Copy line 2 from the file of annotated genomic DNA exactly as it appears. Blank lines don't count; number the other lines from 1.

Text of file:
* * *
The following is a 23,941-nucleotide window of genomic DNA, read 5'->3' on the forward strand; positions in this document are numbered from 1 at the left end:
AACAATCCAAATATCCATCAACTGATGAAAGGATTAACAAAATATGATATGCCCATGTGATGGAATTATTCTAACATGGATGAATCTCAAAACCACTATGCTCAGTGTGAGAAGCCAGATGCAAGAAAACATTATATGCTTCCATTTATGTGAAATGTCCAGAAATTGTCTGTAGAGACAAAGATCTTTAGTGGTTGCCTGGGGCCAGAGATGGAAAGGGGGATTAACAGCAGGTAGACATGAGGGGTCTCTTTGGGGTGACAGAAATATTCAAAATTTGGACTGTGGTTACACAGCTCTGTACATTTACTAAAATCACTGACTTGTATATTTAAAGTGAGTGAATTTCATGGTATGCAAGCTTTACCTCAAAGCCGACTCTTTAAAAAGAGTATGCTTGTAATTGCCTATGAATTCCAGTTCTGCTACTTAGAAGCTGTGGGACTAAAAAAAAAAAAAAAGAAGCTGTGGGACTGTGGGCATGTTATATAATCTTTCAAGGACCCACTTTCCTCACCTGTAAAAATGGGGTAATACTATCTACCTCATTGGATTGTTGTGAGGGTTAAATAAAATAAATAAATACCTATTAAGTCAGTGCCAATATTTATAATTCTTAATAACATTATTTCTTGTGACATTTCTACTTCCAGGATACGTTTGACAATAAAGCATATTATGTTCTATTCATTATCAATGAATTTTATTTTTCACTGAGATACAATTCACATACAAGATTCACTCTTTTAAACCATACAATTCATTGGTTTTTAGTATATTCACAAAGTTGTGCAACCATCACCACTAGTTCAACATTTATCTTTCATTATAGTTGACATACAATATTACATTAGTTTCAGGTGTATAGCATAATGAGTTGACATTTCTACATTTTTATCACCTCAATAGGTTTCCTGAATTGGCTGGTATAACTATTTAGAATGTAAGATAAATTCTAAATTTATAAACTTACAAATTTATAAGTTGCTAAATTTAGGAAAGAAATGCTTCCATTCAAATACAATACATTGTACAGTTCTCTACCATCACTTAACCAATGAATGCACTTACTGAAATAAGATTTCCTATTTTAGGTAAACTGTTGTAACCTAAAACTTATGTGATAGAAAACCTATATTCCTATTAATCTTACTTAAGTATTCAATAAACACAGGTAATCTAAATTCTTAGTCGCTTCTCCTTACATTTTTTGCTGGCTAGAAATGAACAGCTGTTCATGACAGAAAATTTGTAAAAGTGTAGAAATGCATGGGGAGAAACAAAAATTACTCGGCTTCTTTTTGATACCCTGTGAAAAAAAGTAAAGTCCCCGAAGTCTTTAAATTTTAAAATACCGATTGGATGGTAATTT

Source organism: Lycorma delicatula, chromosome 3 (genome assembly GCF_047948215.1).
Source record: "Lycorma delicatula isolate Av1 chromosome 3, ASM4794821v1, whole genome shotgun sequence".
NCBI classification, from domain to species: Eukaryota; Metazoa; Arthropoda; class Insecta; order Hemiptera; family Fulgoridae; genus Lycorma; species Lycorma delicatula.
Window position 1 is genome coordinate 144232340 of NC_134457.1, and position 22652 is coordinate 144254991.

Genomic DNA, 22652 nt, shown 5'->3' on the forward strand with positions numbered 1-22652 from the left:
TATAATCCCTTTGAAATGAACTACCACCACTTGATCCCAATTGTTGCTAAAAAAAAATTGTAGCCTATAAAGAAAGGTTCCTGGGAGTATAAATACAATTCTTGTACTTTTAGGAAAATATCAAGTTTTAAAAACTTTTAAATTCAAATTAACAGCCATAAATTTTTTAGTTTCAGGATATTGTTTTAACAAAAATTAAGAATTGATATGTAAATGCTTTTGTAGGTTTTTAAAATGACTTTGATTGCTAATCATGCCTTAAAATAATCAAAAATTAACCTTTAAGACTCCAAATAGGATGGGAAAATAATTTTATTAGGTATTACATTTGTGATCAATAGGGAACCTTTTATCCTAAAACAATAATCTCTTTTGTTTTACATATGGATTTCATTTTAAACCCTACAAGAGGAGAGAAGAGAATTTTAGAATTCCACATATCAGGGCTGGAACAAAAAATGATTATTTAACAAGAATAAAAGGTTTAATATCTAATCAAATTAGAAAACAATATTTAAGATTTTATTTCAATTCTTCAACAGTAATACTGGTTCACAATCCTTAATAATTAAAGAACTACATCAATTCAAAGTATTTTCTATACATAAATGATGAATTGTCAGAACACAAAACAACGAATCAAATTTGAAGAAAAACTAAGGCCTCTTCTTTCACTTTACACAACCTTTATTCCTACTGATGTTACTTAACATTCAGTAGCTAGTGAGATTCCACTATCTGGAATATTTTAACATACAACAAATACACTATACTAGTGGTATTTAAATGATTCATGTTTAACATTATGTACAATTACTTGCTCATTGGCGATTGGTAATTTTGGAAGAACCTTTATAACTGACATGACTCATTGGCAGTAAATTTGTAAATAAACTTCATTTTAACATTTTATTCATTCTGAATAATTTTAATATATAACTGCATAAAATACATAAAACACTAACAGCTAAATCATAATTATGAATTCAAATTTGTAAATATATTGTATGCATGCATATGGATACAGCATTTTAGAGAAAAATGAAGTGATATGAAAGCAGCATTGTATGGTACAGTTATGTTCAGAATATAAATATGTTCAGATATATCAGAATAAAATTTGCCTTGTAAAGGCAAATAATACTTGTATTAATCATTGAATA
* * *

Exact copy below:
AACAATCCAAATATCCATCAACTGATGAAAGGATTAACAAAATATGATATGCCCATGTGATGGAATTATTCTAACATGGATGAATCTCAAAACCACTATGCTCAGTGTGAGAAGCCAGATGCAAGAAAACATTATATGCTTCCATTTATGTGAAATGTCCAGAAATTGTCTGTAGAGACAAAGATCTTTAGTGGTTGCCTGGGGCCAGAGATGGAAAGGGGGATTAACAGCAGGTAGACATGAGGGGTCTCTTTGGGGTGACAGAAATATTCAAAATTTGGACTGTGGTTACACAGCTCTGTACATTTACTAAAATCACTGACTTGTATATTTAAAGTGAGTGAATTTCATGGTATGCAAGCTTTACCTCAAAGCCGACTCTTTAAAAAGAGTATGCTTGTAATTGCCTATGAATTCCAGTTCTGCTACTTAGAAGCTGTGGGACTAAAAAAAAAAAAAAAGAAGCTGTGGGACTGTGGGCATGTTATATAATCTTTCAAGGACCCACTTTCCTCACCTGTAAAAATGGGGTAATACTATCTACCTCATTGGATTGTTGTGAGGGTTAAATAAAATAAATAAATACCTATTAAGTCAGTGCCAATATTTATAATTCTTAATAACATTATTTCTTGTGACATTTCTACTTCCAGGATACGTTTGACAATAAAGCATATTATGTTCTATTCATTATCAATGAATTTTATTTTTCACTGAGATACAATTCACATACAAGATTCACTCTTTTAAACCATACAATTCATTGGTTTTTAGTATATTCACAAAGTTGTGCAACCATCACCACTAGTTCAACATTTATCTTTCATTATAGTTGACATACAATATTACATTAGTTTCAGGTGTATAGCATAATGAGTTGACATTTCTACATTTTTATCACCTCAATAGGTTTCCTGAATTGGCTGGTATAACTATTTAGAATGTAAGATAAATTCTAAATTTATAAACTTACAAATTTATAAGTTGCTAAATTTAGGAAAGAAATGCTTCCATTCAAATACAATACATTGTACAGTTCTCTACCATCACTTAACCAATGAATGCACTTACTGAAATAAGATTTCCTATTTTAGGTAAACTGTTGTAACCTAAAACTTATGTGATAGAAAACCTATATTCCTATTAATCTTACTTAAGTATTCAATAAACACAGGTAATCTAAATTCTTAGTCGCTTCTCCTTACATTTTTTGCTGGCTAGAAATGAACAGCTGTTCATGACAGAAAATTTGTAAAAGTGTAGAAATGCATGGGGAGAAACAAAAATTACTCGGCTTCTTTTTGATACCCTGTGAAAAAAAGTAAAGTCCCCGAAGTCTTTAAATTTTAAAATACCGATTGGATGGTAATTT